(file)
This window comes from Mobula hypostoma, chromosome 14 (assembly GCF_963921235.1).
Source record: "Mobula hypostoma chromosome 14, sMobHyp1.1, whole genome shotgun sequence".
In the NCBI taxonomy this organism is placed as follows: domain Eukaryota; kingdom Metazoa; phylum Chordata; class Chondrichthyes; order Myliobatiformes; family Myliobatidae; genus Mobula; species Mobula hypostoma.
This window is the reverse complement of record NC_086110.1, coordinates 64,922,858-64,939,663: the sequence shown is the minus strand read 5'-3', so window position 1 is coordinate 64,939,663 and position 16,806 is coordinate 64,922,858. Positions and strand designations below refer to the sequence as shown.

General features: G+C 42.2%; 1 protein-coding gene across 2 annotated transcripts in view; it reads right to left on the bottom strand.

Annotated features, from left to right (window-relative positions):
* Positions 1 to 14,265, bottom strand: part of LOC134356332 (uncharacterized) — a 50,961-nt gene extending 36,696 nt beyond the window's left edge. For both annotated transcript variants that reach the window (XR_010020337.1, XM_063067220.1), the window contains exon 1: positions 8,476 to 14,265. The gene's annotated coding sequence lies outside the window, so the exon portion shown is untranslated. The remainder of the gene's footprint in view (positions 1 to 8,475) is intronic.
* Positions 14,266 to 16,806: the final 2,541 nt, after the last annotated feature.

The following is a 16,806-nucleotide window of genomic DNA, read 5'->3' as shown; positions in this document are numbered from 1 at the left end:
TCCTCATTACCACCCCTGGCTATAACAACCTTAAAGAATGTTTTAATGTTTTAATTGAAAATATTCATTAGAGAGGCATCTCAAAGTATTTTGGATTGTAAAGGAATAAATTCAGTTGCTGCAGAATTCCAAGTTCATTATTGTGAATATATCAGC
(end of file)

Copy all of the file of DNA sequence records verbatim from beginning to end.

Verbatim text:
This window comes from Mobula hypostoma, chromosome 14 (assembly GCF_963921235.1).
Source record: "Mobula hypostoma chromosome 14, sMobHyp1.1, whole genome shotgun sequence".
In the NCBI taxonomy this organism is placed as follows: domain Eukaryota; kingdom Metazoa; phylum Chordata; class Chondrichthyes; order Myliobatiformes; family Myliobatidae; genus Mobula; species Mobula hypostoma.
This window is the reverse complement of record NC_086110.1, coordinates 64,922,858-64,939,663: the sequence shown is the minus strand read 5'-3', so window position 1 is coordinate 64,939,663 and position 16,806 is coordinate 64,922,858. Positions and strand designations below refer to the sequence as shown.

General features: G+C 42.2%; 1 protein-coding gene across 2 annotated transcripts in view; it reads right to left on the bottom strand.

Annotated features, from left to right (window-relative positions):
* Positions 1 to 14,265, bottom strand: part of LOC134356332 (uncharacterized) — a 50,961-nt gene extending 36,696 nt beyond the window's left edge. For both annotated transcript variants that reach the window (XR_010020337.1, XM_063067220.1), the window contains exon 1: positions 8,476 to 14,265. The gene's annotated coding sequence lies outside the window, so the exon portion shown is untranslated. The remainder of the gene's footprint in view (positions 1 to 8,475) is intronic.
* Positions 14,266 to 16,806: the final 2,541 nt, after the last annotated feature.

The following is a 16,806-nucleotide window of genomic DNA, read 5'->3' as shown; positions in this document are numbered from 1 at the left end:
TCCTCATTACCACCCCTGGCTATAACAACCTTAAAGAATGTTTTAATGTTTTAATTGAAAATATTCATTAGAGAGGCATCTCAAAGTATTTTGGATTGTAAAGGAATAAATTCAGTTGCTGCAGAATTCCAAGTTCATTATTGTGAATATATCAGC